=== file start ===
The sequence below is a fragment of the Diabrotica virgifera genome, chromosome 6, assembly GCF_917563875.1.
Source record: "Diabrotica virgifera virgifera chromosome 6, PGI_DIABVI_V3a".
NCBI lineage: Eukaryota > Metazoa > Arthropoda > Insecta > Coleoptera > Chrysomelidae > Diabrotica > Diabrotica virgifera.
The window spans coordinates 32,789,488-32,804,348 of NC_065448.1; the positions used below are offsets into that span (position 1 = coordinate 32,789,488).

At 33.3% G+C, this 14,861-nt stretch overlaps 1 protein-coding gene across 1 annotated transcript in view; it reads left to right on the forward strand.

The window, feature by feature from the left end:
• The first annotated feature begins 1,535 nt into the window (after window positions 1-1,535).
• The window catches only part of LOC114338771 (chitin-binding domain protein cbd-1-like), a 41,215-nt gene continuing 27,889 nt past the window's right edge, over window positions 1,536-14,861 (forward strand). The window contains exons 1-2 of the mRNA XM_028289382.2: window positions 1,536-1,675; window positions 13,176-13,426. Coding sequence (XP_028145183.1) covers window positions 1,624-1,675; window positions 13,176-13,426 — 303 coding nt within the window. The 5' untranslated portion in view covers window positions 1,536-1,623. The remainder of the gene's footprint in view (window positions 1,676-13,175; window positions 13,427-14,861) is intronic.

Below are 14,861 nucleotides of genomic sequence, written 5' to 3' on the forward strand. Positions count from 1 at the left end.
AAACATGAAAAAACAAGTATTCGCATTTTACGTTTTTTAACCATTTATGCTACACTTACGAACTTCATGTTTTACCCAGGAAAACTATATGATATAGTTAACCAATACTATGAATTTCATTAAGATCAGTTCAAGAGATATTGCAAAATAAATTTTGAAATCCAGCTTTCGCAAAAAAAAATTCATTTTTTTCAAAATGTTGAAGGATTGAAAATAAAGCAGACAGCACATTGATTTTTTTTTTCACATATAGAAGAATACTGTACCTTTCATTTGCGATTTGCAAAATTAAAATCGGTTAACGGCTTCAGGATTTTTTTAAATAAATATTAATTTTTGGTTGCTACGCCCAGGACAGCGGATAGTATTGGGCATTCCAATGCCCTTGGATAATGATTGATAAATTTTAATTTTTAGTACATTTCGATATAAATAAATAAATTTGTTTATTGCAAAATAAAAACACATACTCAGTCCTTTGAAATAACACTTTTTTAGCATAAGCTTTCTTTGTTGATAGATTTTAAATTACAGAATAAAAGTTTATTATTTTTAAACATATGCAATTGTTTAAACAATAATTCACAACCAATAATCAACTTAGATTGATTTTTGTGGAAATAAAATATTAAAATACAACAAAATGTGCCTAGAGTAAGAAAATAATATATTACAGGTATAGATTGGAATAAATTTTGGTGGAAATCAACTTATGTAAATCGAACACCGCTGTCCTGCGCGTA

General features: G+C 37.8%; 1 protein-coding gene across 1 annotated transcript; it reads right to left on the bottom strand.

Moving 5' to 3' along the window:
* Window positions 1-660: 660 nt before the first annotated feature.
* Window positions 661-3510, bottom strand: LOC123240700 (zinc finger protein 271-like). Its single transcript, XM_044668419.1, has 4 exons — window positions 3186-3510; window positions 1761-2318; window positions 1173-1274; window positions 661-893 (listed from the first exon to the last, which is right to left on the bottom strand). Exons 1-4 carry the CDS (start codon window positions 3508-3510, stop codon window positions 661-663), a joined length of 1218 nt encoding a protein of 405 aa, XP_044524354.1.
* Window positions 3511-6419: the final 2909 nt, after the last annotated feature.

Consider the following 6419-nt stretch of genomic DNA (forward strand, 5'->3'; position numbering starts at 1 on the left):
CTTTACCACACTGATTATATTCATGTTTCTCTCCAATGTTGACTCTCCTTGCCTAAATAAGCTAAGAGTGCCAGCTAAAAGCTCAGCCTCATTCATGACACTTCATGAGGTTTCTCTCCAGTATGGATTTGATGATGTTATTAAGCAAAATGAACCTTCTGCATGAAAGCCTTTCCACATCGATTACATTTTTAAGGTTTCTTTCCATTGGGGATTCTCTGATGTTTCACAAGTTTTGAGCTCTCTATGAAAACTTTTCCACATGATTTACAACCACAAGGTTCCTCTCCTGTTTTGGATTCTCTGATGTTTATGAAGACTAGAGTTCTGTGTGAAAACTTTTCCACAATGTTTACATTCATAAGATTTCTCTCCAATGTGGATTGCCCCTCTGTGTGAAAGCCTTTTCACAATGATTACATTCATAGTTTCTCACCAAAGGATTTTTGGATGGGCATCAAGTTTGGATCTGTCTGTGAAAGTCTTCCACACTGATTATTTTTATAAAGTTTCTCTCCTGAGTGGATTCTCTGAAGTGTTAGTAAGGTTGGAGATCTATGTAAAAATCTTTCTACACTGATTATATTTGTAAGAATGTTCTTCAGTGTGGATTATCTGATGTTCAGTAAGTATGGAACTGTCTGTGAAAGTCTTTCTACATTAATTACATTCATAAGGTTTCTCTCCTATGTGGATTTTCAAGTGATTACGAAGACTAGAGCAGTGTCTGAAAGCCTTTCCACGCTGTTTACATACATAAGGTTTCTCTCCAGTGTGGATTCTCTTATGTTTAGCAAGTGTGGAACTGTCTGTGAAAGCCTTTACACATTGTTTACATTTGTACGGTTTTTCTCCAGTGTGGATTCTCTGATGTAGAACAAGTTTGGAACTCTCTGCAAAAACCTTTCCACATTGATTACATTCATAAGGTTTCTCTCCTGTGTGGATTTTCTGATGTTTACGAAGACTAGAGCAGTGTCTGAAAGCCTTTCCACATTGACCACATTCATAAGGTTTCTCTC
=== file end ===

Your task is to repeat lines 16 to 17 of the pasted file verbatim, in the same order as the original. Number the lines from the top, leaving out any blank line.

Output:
Consider the following 6419-nt stretch of genomic DNA (forward strand, 5'->3'; position numbering starts at 1 on the left):
CTTTACCACACTGATTATATTCATGTTTCTCTCCAATGTTGACTCTCCTTGCCTAAATAAGCTAAGAGTGCCAGCTAAAAGCTCAGCCTCATTCATGACACTTCATGAGGTTTCTCTCCAGTATGGATTTGATGATGTTATTAAGCAAAATGAACCTTCTGCATGAAAGCCTTTCCACATCGATTACATTTTTAAGGTTTCTTTCCATTGGGGATTCTCTGATGTTTCACAAGTTTTGAGCTCTCTATGAAAACTTTTCCACATGATTTACAACCACAAGGTTCCTCTCCTGTTTTGGATTCTCTGATGTTTATGAAGACTAGAGTTCTGTGTGAAAACTTTTCCACAATGTTTACATTCATAAGATTTCTCTCCAATGTGGATTGCCCCTCTGTGTGAAAGCCTTTTCACAATGATTACATTCATAGTTTCTCACCAAAGGATTTTTGGATGGGCATCAAGTTTGGATCTGTCTGTGAAAGTCTTCCACACTGATTATTTTTATAAAGTTTCTCTCCTGAGTGGATTCTCTGAAGTGTTAGTAAGGTTGGAGATCTATGTAAAAATCTTTCTACACTGATTATATTTGTAAGAATGTTCTTCAGTGTGGATTATCTGATGTTCAGTAAGTATGGAACTGTCTGTGAAAGTCTTTCTACATTAATTACATTCATAAGGTTTCTCTCCTATGTGGATTTTCAAGTGATTACGAAGACTAGAGCAGTGTCTGAAAGCCTTTCCACGCTGTTTACATACATAAGGTTTCTCTCCAGTGTGGATTCTCTTATGTTTAGCAAGTGTGGAACTGTCTGTGAAAGCCTTTACACATTGTTTACATTTGTACGGTTTTTCTCCAGTGTGGATTCTCTGATGTAGAACAAGTTTGGAACTCTCTGCAAAAACCTTTCCACATTGATTACATTCATAAGGTTTCTCTCCTGTGTGGATTTTCTGATGTTTACGAAGACTAGAGCAGTGTCTGAAAGCCTTTCCACATTGACCACATTCATAAGGTTTCTCTC